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Taylor v. Fry

United States District Court, E.D. Arkansas, Northern Division.

June 9, 2014

ANTONE L. TAYLOR ADC #154829, Plaintiff,
v.
RICHARD FRY, Defendant.

RECOMMENDED DISPOSITION

BETH DEERE, Magistrate Judge.

I. Procedure for Filing Objections:

This Recommended Disposition ("Recommendation") has been sent to United States District Judge D.P. Marshall Jr. Any party may file objections to this Recommendation.

Objections must be written, and they must be specific and include the factual or legal basis for the objection. An objection to a factual finding must identify the finding believed to be wrong and describe the evidence that supports that belief.

An original and one copy of your objections must be received in the office of the United States District Court Clerk within fourteen (14) days of this Recommendation. A copy will be furnished to the opposing party.

If no objections are filed, Judge Marshall can adopt this Recommendation without independently reviewing all of the evidence in the record. By not objecting, you may also waive any right to appeal questions of fact.

Mail your objections to:

II. Discussion:

Antone Taylor, an Arkansas Department of Correction ("ADC") inmate, filed this lawsuit under 42 U.S.C. § 1983, complaining of sexual harassment. (Docket entry #2) He named Sergeant Richard Fry and Assistant Deputy Warden Christopher Bunik as Defendants. (Docket entry #2) The Court previously dismissed Mr. Taylor's claims against Defendant Bunik, as well as his defamation and equal protection (styled as sexual discrimination) claims. (#8) Mr. Taylor was allowed to proceed on his sexual harassment claim against Defendant Fry.

Defendant Fry has now moved for summary judgment on Mr. Taylor's claims against him.[1] Mr. Taylor has not responded to the motion and the time for doing so has passed.

Based on the undisputed evidence presented, the Court recommends that Defendant Fry's motion for summary judgment (#18) be GRANTED. Mr. Taylor's claims should be dismissed without prejudice based on his failure to exhaust administrative remedies as required by federal law.

III. Discussion:

A. Standard

Summary judgment is appropriate when the evidence, viewed in the light most favorable to the nonmoving party, presents no genuine dispute as to any material fact. FED.R.CIV.P. 56; Celotex Corp. v. Catrett , 477 U.S. 317, 322-23, 106 S.Ct. 2548 (1986); Anderson v. Liberty Lobby, Inc. , 477 U.S. 242, 246, 106 S.Ct. 2505 (1986). A moving party must first present evidence that there is no genuine dispute of material fact. Celotex Corp. v. Catrett , 477 U.S. 317, 323, 106 S.Ct. 2548, 2553 (1986). If the moving party meets this burden, the nonmoving party must come forward with evidence showing that there is a genuine dispute that must be decided at a trial. Torgerson v. City of Rochester , 643 F.3d 1031, 1042 (8th Cir. 2011) (en banc). If the nonmoving party does not submit enough proof to establish a necessary element of a claim, the moving party is entitled to judgment on that claim. Celotex Corp. , 447 U.S. at 322-23, 106 S.Ct. at 2552.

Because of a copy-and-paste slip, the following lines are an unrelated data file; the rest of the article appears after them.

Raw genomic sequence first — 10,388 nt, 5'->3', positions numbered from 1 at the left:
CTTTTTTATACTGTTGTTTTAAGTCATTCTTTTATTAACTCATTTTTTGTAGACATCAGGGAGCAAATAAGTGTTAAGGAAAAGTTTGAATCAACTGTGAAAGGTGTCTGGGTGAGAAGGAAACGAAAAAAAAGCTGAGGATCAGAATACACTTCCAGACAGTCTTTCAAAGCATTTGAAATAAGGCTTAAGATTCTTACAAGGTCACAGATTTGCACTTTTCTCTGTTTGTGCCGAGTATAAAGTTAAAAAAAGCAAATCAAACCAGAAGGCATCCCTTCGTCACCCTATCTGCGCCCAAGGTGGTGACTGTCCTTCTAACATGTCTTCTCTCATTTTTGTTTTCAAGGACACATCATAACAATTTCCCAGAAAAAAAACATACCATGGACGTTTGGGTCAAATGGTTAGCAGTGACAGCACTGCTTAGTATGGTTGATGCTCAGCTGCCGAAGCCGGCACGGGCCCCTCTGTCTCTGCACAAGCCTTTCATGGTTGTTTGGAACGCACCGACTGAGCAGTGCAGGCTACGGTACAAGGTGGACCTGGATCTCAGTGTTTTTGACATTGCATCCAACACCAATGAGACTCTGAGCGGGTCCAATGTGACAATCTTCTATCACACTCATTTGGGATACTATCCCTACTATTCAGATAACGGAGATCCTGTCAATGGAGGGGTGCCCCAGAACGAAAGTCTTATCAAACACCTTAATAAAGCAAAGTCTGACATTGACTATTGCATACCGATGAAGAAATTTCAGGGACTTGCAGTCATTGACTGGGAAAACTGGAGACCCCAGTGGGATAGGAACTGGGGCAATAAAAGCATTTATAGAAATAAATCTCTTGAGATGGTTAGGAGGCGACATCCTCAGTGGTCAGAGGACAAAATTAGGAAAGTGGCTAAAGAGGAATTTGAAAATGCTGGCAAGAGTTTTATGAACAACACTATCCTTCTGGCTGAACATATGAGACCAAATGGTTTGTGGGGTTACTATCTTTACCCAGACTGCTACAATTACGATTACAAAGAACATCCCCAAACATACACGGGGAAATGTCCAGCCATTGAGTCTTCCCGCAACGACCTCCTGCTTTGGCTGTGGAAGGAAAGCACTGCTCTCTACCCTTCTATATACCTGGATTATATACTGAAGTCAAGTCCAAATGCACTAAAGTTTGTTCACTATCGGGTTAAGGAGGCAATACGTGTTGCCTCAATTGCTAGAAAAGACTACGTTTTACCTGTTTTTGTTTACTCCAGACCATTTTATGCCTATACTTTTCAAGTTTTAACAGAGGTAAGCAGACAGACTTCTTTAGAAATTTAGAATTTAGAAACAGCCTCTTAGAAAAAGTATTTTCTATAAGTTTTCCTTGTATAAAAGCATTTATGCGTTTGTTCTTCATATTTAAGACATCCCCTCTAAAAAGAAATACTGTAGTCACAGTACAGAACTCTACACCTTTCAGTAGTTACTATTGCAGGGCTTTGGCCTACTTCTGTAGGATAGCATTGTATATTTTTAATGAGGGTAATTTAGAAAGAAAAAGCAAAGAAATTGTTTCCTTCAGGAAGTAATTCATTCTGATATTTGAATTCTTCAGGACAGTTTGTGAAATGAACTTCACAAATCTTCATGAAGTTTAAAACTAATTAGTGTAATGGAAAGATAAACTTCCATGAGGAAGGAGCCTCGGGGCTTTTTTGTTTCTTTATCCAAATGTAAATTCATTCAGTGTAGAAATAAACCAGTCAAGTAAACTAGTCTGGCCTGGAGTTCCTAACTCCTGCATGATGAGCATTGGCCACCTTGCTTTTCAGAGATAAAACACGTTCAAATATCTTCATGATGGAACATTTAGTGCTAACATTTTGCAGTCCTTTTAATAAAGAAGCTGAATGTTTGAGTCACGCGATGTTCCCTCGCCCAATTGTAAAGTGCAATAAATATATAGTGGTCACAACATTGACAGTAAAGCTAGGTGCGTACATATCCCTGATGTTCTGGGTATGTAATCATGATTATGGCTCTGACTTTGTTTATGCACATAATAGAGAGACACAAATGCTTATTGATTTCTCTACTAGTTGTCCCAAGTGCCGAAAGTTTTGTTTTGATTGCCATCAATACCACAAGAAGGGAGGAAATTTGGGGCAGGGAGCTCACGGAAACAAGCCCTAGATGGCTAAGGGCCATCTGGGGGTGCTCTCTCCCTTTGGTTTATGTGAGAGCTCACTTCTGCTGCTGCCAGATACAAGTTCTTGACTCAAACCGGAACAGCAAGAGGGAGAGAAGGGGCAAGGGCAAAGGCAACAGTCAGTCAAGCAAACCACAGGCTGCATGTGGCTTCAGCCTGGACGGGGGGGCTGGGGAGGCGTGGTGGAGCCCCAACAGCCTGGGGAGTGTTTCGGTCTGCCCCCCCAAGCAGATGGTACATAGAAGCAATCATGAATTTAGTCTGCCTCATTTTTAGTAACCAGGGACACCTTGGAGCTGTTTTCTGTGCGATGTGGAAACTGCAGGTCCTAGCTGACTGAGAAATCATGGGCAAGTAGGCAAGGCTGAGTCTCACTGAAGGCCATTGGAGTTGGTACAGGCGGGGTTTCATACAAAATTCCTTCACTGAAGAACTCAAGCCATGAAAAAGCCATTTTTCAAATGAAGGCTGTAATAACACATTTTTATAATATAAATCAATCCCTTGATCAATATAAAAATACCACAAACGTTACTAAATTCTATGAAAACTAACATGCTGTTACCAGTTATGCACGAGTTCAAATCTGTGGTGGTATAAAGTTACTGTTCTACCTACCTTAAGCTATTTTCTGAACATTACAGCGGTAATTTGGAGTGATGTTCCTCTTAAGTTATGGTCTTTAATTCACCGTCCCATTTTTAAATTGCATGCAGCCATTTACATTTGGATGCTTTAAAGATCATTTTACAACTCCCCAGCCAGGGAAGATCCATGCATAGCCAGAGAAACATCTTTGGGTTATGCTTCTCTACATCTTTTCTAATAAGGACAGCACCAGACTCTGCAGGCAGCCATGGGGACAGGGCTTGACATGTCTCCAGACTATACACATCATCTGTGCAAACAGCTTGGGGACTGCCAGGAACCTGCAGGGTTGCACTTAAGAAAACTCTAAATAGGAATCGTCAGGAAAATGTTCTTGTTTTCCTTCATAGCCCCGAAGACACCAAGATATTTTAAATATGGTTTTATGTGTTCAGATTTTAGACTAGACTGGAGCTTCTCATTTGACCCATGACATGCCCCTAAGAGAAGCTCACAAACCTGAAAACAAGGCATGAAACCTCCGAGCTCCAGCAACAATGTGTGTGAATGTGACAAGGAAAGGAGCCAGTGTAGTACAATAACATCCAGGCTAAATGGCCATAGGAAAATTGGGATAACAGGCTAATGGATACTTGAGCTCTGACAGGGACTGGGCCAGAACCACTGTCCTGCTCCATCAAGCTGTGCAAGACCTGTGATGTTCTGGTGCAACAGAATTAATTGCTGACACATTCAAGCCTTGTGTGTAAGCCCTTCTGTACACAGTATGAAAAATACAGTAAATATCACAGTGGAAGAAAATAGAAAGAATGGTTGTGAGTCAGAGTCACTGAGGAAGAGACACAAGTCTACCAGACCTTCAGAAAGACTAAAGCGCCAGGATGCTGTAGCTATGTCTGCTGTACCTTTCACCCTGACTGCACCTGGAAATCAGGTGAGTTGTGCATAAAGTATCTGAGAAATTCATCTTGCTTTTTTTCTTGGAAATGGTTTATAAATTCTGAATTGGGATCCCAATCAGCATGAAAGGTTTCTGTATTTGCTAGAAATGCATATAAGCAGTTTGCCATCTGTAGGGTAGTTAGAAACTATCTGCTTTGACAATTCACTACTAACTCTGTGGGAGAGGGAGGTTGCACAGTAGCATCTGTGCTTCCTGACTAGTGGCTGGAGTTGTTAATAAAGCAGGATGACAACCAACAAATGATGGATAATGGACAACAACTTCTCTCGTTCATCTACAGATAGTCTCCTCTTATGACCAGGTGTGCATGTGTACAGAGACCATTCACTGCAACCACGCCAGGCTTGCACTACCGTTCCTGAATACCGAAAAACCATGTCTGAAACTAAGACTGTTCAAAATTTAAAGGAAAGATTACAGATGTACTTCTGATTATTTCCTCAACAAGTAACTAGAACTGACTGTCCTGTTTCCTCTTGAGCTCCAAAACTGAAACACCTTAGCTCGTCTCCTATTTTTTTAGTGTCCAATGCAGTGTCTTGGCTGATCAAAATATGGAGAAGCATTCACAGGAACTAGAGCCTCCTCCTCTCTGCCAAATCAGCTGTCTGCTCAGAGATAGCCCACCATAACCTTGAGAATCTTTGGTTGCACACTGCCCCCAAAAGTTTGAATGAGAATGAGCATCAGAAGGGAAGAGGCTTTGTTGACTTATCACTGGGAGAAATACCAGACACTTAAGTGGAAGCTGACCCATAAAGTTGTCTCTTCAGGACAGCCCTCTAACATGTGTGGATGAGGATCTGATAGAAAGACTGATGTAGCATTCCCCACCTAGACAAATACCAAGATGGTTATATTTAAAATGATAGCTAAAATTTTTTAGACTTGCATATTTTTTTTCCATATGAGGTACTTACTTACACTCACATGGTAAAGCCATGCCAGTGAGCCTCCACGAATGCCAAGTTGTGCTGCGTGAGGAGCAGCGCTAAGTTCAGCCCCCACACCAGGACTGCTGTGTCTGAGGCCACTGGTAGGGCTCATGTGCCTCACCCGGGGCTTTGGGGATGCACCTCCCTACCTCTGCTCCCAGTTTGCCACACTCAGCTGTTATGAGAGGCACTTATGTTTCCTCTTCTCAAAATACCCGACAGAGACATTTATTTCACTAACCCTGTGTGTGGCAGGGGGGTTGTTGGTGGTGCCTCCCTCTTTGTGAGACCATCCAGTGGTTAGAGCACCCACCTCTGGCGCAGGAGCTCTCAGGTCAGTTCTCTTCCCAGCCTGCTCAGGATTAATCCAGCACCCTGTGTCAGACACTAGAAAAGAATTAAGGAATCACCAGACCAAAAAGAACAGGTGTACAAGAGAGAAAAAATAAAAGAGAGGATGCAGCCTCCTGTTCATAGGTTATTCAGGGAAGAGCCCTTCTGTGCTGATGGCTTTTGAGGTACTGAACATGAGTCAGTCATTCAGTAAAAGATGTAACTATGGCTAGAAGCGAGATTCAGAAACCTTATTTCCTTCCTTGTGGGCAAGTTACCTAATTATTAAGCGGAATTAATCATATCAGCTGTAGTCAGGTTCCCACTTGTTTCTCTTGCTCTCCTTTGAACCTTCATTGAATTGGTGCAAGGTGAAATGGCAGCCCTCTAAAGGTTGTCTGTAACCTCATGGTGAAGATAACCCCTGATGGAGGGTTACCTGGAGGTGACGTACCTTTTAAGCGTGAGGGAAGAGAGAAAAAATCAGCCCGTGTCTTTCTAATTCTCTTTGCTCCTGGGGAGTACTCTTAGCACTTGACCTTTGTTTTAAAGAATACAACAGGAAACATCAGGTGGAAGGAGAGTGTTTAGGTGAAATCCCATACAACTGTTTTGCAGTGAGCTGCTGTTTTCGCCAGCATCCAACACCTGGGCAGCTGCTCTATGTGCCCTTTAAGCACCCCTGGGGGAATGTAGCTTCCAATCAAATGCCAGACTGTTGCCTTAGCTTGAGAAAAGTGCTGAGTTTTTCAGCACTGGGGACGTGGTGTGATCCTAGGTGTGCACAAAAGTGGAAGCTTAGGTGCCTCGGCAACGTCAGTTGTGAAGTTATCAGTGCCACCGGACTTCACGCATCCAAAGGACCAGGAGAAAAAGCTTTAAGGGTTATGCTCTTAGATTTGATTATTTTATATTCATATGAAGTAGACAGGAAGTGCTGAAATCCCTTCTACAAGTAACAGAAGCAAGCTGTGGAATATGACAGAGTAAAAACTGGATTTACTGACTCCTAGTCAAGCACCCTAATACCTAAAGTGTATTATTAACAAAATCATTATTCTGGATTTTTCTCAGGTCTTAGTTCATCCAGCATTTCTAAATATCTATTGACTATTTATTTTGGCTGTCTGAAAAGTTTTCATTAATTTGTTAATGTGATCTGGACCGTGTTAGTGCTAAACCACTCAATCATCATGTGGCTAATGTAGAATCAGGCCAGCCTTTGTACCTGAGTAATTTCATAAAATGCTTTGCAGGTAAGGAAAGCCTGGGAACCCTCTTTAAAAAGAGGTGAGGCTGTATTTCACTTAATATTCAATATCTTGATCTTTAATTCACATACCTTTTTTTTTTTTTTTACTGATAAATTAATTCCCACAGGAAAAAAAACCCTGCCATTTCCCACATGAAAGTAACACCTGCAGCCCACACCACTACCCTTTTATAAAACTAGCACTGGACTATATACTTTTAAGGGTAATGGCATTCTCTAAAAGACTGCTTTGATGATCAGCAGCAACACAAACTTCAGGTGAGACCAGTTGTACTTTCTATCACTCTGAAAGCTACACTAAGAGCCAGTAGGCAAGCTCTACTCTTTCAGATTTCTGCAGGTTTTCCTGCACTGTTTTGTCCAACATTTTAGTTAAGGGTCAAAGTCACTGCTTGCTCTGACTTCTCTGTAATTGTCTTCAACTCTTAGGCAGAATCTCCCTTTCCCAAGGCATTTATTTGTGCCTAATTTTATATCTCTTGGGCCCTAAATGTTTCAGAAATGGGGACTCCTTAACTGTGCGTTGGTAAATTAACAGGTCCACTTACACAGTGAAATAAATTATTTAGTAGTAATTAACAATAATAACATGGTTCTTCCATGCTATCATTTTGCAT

B. Exhaustion

Defendant Fry contends that Mr. Taylor failed to fully exhaust a grievance against him and that his claims, therefore, must be dismissed. It is settled law that prisoners must exhaust all "available" remedies before filing suit under 42 U.S.C. § 1983. 42 U.S.C. § 1997e(a); Booth v. Churner , 532 U.S. 731, 738, 121 S.Ct. 1819 (2001) (holding that available remedies "must be exhausted before a complaint under § 1983 may be entertained").

For purposes of § 1983, an "available remedy" is one that is "capable of use for the accomplishment of a purpose; immediately utilizable [and] accessible." Miller v. Norris , 247 F.3d 736, 740 (8th Cir. 2001). If a claim is not fully exhausted by the time a lawsuit is filed, the Court must dismiss it. Johnson v. Jones , 340 F.3d 624, 627 (8th Cir. 2003). The prison's procedures, rather than the Prison Litigation Reform Act, set the rules for exhaustion. Jones v. Bock , 549 U.S. 199, 218 (2007).

Here, it is undisputed that Mr. Taylor failed to exhaust any grievance against Defendant Fry. Defendant Fry attaches to his summary judgment motion the affidavit of Barbara Williams, Inmate Grievance Supervisor. (#18-7) Ms. Williams specifically testified that Mr. Taylor failed to fully exhaust any grievance regarding Fry. (#18-7 at p.3) In addition, during his deposition, Mr. Taylor admitted that he did not file any grievance against Defendant Fry. (#18-1 at p.17) Although Mr. Taylor stated that ADC officials failed to return his original grievance (informal resolution) papers, he admits that he did not proceed to step two of the inmate grievance procedure and submit a formal grievance, as provided by ADC policy. (#18-1 at p.17; #18-6 at p.7)

Mr. Taylor has not come forward with any evidence showing that he was prevented from fully exhausting his claims against Defendant Fry. Accordingly, there is no genuine dispute regarding exhaustion, and Defendant Fry is entitled to judgment as a matter of law.

IV. Conclusion:

The Court recommends that Defendant Fry's motion for summary judgment (#18) be GRANTED, and that Mr. Taylor's claims be DISMISSED, without prejudice.


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